The Psychological Meaning of the Chilean Miners
I had just begun my series on “Stress, Power, Resilience — and Myth” when our attention was again drawn to the fate of the miners trapped at the bottom of the mine at Copiapo, Chile. This is a story that embodies resilience, if there ever was one. The world’s media have been following the fortunes of the miners with tremendous verve and intensity. Why is it that this story grips us so?
Frankly, from a symbolic perspective, there is so much that could be said about a group of miners trapped in the bowels of the earth, and finally coming to the light of day again that you could write a very hefty book about it.
Clearly this story is an incredible embodiment of human resilience. To wait in a precarious chamber of rock for 66 days for a tunnel to be dug down: could it really get much worse? It would be a test of any human being’s sanity to have to wait in this manner is such confining and threatening surroundings.
And the world waited with the Chilean miners. In an emotional, and even in a quasi-physical way, we experience to some degree what it is that they experience. With them, we share in their longing for a return to the surface, to the world of light. Their experience reminds us of all those aspects of human life where things seem to be beyond our control, where the only way to “get through” is to endure, to be patient, to be resilient. We share in their hope for freedom, and for the restoration of their own lives, because, in their hope we find our own hope, our own need to “get through” in life, that we will some day get beyond the difficult things with which we have no choice but to deal.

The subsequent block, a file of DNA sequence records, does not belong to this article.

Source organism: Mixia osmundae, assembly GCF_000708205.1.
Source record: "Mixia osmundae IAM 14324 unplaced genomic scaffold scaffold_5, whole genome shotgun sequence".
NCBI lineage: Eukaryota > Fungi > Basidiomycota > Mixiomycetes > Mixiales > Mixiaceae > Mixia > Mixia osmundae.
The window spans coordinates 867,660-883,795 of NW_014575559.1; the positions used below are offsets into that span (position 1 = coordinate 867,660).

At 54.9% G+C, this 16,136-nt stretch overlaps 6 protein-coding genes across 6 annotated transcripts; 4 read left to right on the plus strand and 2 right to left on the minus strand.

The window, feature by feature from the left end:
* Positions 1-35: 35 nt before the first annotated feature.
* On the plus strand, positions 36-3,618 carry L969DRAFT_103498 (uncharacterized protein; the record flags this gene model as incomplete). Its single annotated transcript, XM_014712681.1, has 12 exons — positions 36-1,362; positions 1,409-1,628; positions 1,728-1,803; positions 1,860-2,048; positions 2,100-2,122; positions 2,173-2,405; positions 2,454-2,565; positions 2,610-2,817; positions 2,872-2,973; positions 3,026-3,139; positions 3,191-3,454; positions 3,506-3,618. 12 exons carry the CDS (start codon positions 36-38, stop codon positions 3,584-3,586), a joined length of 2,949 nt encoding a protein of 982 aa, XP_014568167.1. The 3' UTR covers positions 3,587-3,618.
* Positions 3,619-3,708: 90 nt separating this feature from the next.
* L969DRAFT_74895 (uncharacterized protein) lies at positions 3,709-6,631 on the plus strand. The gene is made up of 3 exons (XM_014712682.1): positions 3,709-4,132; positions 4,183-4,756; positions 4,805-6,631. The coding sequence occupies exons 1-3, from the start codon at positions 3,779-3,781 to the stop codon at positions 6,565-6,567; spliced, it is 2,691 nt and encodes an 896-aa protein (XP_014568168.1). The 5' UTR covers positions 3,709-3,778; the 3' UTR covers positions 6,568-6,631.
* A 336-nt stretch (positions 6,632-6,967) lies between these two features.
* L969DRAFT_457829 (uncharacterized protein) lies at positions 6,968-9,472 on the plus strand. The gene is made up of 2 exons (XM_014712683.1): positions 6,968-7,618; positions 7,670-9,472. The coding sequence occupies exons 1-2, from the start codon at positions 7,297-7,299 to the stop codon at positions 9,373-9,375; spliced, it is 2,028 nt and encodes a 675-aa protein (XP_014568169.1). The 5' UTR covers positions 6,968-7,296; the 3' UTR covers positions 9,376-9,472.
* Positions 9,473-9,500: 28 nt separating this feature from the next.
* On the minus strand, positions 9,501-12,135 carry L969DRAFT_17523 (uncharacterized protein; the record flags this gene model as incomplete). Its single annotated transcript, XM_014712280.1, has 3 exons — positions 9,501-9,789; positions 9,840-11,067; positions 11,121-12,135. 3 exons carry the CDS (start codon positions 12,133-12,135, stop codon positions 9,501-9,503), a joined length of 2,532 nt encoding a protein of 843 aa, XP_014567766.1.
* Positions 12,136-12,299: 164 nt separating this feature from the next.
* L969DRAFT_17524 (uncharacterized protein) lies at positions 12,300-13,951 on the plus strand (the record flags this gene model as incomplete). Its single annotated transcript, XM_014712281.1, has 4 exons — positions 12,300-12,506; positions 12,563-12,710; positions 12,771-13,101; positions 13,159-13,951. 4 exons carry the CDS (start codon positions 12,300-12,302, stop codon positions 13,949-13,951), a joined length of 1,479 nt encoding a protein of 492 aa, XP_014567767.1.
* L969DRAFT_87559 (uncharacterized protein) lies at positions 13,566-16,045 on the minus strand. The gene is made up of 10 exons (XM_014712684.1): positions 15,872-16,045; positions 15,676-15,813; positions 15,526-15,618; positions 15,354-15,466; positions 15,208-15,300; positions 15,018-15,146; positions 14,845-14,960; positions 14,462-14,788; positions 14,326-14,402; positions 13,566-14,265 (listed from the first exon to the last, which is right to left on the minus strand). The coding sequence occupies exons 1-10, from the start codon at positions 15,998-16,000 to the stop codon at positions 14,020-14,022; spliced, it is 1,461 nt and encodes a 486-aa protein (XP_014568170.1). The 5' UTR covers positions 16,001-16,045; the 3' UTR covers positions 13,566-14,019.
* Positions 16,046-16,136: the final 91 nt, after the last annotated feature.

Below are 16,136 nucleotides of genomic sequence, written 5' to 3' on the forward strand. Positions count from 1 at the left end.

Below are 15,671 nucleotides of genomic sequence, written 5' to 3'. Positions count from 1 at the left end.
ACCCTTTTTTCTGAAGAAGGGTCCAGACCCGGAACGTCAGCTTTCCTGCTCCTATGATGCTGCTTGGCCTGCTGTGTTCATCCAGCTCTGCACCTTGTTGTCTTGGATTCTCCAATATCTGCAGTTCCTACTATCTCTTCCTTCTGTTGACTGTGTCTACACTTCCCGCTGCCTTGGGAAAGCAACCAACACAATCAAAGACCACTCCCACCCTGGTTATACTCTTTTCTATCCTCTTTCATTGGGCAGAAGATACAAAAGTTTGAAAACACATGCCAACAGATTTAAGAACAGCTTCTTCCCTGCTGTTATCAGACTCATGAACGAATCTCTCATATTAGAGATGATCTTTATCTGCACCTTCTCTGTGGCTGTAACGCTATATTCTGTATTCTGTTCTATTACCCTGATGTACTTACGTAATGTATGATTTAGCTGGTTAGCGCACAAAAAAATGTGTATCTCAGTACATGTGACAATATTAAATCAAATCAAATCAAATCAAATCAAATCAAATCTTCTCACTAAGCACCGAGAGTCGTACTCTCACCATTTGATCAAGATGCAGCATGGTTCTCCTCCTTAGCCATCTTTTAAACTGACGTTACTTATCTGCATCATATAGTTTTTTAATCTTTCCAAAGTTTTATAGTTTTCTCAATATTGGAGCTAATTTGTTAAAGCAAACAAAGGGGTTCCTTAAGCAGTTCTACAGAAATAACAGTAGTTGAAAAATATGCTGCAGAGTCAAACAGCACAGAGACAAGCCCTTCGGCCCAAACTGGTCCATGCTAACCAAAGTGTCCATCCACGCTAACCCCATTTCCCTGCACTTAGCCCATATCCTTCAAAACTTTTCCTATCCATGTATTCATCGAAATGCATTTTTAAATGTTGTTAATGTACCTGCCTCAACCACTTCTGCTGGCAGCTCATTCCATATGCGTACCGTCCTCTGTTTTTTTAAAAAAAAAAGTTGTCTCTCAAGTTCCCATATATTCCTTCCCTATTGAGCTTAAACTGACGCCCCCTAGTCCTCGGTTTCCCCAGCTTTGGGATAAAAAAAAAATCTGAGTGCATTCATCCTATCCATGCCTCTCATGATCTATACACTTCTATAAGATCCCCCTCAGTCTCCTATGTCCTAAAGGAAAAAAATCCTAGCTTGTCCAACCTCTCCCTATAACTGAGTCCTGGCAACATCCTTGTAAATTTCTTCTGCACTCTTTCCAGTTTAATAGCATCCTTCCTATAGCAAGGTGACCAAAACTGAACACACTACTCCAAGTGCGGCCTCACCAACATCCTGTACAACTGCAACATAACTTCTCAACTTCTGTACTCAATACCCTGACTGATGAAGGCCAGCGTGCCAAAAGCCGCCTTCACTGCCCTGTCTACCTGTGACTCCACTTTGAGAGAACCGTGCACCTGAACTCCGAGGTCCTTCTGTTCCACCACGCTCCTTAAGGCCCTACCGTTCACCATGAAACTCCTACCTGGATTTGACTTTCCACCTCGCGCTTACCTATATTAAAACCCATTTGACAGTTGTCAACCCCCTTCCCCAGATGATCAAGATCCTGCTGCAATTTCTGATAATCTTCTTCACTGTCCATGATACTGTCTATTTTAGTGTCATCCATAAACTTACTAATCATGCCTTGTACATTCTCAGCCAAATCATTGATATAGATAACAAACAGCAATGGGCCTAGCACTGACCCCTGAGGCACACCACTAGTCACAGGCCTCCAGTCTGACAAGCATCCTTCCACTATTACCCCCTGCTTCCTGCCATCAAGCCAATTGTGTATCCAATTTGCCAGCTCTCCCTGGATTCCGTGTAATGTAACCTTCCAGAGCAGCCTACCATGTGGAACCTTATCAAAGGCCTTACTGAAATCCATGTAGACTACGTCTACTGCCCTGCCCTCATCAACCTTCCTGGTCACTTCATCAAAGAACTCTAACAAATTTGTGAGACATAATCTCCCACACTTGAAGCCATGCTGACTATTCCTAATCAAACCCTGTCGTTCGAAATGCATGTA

Sometimes human life takes us into the darkness. We are lost; we are disoriented; we are trapped. What we need then is to find that hope in which we can endure, and find a way back into the world of the living. This can be as true in the world of psychological growth and case studies as it is in the mines of Copiapo.
Do you have reflections or thoughts on the meaning of the events around the Chilean mine rescue? I would certainly love to hear about them if you do. Does their story resonate in any way with your own?
Good wishes to all of you as you make your own personal journey to wholeness,
Brian Collinson, Psychotherapist & Jungian Analyst
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© 2010 Brian Collinson